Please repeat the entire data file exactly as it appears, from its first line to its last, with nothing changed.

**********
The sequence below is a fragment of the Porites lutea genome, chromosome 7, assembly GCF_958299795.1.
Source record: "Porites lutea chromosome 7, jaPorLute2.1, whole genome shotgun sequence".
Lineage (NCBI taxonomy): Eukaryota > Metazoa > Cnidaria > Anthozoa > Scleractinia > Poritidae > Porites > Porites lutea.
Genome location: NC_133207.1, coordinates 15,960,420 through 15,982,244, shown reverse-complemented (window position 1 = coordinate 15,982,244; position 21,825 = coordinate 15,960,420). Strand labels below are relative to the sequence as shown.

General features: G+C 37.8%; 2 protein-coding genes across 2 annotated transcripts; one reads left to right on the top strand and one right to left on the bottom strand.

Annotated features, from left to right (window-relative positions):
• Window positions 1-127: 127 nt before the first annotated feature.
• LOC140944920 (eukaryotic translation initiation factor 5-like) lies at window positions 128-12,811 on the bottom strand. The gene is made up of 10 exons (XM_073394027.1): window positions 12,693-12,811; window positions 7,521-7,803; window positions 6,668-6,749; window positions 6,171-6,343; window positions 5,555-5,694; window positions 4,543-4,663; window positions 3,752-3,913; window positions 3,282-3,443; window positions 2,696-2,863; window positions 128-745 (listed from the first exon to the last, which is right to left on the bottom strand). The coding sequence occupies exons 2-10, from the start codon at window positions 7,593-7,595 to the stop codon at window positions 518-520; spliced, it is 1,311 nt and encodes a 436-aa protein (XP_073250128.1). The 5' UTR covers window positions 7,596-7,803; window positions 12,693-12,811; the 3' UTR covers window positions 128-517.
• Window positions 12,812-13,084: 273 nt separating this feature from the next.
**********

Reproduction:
The sequence below is a fragment of the Porites lutea genome, chromosome 7, assembly GCF_958299795.1.
Source record: "Porites lutea chromosome 7, jaPorLute2.1, whole genome shotgun sequence".
Lineage (NCBI taxonomy): Eukaryota > Metazoa > Cnidaria > Anthozoa > Scleractinia > Poritidae > Porites > Porites lutea.
Genome location: NC_133207.1, coordinates 15,960,420 through 15,982,244, shown reverse-complemented (window position 1 = coordinate 15,982,244; position 21,825 = coordinate 15,960,420). Strand labels below are relative to the sequence as shown.

General features: G+C 37.8%; 2 protein-coding genes across 2 annotated transcripts; one reads left to right on the top strand and one right to left on the bottom strand.

Annotated features, from left to right (window-relative positions):
• Window positions 1-127: 127 nt before the first annotated feature.
• LOC140944920 (eukaryotic translation initiation factor 5-like) lies at window positions 128-12,811 on the bottom strand. The gene is made up of 10 exons (XM_073394027.1): window positions 12,693-12,811; window positions 7,521-7,803; window positions 6,668-6,749; window positions 6,171-6,343; window positions 5,555-5,694; window positions 4,543-4,663; window positions 3,752-3,913; window positions 3,282-3,443; window positions 2,696-2,863; window positions 128-745 (listed from the first exon to the last, which is right to left on the bottom strand). The coding sequence occupies exons 2-10, from the start codon at window positions 7,593-7,595 to the stop codon at window positions 518-520; spliced, it is 1,311 nt and encodes a 436-aa protein (XP_073250128.1). The 5' UTR covers window positions 7,596-7,803; window positions 12,693-12,811; the 3' UTR covers window positions 128-517.
• Window positions 12,812-13,084: 273 nt separating this feature from the next.